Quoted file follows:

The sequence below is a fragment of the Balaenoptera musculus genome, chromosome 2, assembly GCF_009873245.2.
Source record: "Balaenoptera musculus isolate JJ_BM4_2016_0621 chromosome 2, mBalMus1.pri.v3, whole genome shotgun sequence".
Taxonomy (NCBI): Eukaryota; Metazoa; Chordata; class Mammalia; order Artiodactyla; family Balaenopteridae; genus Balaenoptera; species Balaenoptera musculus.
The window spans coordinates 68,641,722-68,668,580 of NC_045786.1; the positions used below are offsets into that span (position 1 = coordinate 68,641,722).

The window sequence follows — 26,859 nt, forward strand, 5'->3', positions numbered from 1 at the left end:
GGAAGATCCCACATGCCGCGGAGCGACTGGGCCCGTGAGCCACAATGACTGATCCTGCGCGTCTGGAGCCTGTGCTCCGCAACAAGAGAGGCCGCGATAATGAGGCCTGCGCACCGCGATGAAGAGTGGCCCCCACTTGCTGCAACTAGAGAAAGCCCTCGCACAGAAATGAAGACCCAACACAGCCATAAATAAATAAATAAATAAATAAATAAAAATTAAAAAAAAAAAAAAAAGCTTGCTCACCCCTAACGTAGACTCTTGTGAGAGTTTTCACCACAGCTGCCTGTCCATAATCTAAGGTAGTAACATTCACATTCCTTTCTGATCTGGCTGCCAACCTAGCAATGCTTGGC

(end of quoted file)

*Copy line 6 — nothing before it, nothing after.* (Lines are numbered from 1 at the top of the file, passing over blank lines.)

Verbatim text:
GGAAGATCCCACATGCCGCGGAGCGACTGGGCCCGTGAGCCACAATGACTGATCCTGCGCGTCTGGAGCCTGTGCTCCGCAACAAGAGAGGCCGCGATAATGAGGCCTGCGCACCGCGATGAAGAGTGGCCCCCACTTGCTGCAACTAGAGAAAGCCCTCGCACAGAAATGAAGACCCAACACAGCCATAAATAAATAAATAAATAAATAAATAAAAATTAAAAAAAAAAAAAAAAGCTTGCTCACCCCTAACGTAGACTCTTGTGAGAGTTTTCACCACAGCTGCCTGTCCATAATCTAAGGTAGTAACATTCACATTCCTTTCTGATCTGGCTGCCAACCTAGCAATGCTTGGC